It is important to note that opossum Meis1 expression occurs in vivo as well as in cultured fibroblasts. For example, in a study unrelated to the present one (and unfortunately uninformative for imprinting analysis), Meis1 transcripts were found to be abundant in RNA-seq reads in cDNA prepared from gestational day 13.5 (E13.5) opossum brain and extra-embryonic membranes (X Wang, KC Douglas, AG Clark, PB Samollow, unpublished data). In addition, expression of the Meis family of genes in eutherians is strongly developmental-stage and cell-type specific, and inspection of transcript contig assemblies in the genome browser features of OpossumBase (http://opossumbase.org/?q=genome_browsers)  indicate that expression of Meis1 is also developmentally variable and tissue-specific in opossum. The OpossumBase contigs were constructed from normalized cDNA libraries and are not useful to gauge expression levels, but they do verify that Meis1 transcripts were sufficiently abundant to construct full-length mRNA transcript contigs from E9.5 embryo and E12.5 fetus samples, and from 1-day and 12-day post-partum newborns, but not from 25-day newborns. Similarly, transcripts sufficient for full-length contig assembly were present in adult ear pinna, thyroid, eye, tongue, heart, pancreas, stomach, colon spleen, ovary, and skeletal muscle, but not in adipose, brain, lung, diaphragm muscle, liver, kidney, or testis samples. In the present study, using standard PCR protocols, we unable to detect Meis1 3'UTR transcripts in adult opossum liver, kidney, and heart in cDNA prepared from four F1 animals from our reciprocal crosses (Figure 4B). This outcome agrees with the contig profiles in OpossumBase for liver and kidney, but not for heart; which suggests that Meis1 is expressed in heart, but at levels too low for detection by routine PCR amplification from non-normalized cDNA.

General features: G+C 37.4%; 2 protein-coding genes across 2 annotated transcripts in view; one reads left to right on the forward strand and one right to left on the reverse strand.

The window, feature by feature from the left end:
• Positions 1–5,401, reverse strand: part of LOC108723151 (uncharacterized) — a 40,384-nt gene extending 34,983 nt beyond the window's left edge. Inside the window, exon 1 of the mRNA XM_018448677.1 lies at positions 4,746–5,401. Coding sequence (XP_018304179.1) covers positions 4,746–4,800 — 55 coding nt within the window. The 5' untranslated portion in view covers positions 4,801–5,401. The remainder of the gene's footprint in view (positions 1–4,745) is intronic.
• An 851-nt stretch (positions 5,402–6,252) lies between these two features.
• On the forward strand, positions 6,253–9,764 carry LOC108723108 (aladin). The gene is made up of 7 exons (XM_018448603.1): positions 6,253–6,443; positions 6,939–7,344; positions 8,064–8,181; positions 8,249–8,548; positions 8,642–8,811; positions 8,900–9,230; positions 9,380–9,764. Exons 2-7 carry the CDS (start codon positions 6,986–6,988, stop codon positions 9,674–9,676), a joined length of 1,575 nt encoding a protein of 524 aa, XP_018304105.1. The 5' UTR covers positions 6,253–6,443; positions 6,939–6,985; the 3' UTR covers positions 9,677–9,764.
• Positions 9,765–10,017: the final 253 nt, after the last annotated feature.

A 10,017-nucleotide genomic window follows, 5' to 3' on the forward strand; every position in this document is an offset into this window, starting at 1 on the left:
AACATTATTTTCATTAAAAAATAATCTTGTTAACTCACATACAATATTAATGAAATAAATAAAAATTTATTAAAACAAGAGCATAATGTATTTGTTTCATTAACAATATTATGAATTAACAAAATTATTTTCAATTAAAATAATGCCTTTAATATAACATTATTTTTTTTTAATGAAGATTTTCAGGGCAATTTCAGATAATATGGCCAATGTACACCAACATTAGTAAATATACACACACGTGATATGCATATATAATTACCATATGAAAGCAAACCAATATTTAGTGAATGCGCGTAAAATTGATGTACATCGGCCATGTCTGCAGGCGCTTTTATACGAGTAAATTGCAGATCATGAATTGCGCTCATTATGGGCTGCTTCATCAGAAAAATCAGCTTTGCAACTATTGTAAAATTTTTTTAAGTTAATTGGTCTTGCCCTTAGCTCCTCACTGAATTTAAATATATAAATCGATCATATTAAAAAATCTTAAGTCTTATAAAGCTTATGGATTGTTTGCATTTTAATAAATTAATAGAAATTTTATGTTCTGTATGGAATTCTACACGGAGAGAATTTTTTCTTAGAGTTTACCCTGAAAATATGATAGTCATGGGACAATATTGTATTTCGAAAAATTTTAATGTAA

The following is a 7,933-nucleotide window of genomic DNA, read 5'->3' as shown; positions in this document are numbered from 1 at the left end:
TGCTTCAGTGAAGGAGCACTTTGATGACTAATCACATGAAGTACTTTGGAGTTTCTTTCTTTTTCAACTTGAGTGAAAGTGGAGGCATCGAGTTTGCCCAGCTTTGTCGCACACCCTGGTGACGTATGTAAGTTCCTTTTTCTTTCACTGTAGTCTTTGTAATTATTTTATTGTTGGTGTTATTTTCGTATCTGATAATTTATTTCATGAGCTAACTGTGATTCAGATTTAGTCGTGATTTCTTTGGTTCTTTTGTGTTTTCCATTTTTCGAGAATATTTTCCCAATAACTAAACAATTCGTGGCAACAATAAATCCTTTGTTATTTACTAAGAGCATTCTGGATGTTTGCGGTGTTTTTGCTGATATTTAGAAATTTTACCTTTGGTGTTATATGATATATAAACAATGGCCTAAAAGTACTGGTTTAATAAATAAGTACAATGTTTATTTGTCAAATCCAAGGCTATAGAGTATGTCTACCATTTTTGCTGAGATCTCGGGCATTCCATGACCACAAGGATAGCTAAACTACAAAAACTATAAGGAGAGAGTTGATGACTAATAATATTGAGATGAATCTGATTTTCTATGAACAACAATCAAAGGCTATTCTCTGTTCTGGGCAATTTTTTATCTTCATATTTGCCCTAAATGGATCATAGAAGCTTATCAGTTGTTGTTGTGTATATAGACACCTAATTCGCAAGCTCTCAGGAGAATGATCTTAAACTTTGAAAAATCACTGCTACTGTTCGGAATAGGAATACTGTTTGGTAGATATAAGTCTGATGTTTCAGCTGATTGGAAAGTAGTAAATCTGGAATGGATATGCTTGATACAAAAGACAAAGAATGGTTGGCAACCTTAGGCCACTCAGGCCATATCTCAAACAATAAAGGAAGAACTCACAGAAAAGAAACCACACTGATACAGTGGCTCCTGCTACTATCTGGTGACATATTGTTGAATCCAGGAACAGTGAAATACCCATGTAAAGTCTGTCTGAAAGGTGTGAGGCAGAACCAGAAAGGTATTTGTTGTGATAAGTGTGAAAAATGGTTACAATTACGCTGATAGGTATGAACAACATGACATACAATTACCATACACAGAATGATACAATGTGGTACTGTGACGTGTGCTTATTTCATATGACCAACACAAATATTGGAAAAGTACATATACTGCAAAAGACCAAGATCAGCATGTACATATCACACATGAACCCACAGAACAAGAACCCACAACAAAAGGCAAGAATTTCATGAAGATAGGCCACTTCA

Of the two remaining monoallelically expressed genes, Cstb clearly showed allele-biased expression that was independent of parent of origin, while imprinted vs. allele-biased expression of Rpl17 could not be distinguished due to lack of reciprocal allelic transmission data. The possibility of different underlying causes for monoallelic expression emphasizes the importance of conducting reciprocal crosses to detect genuine parent-of-origin-specific expression patterns, a practice that has been absent from many past studies of marsupial imprinted genes.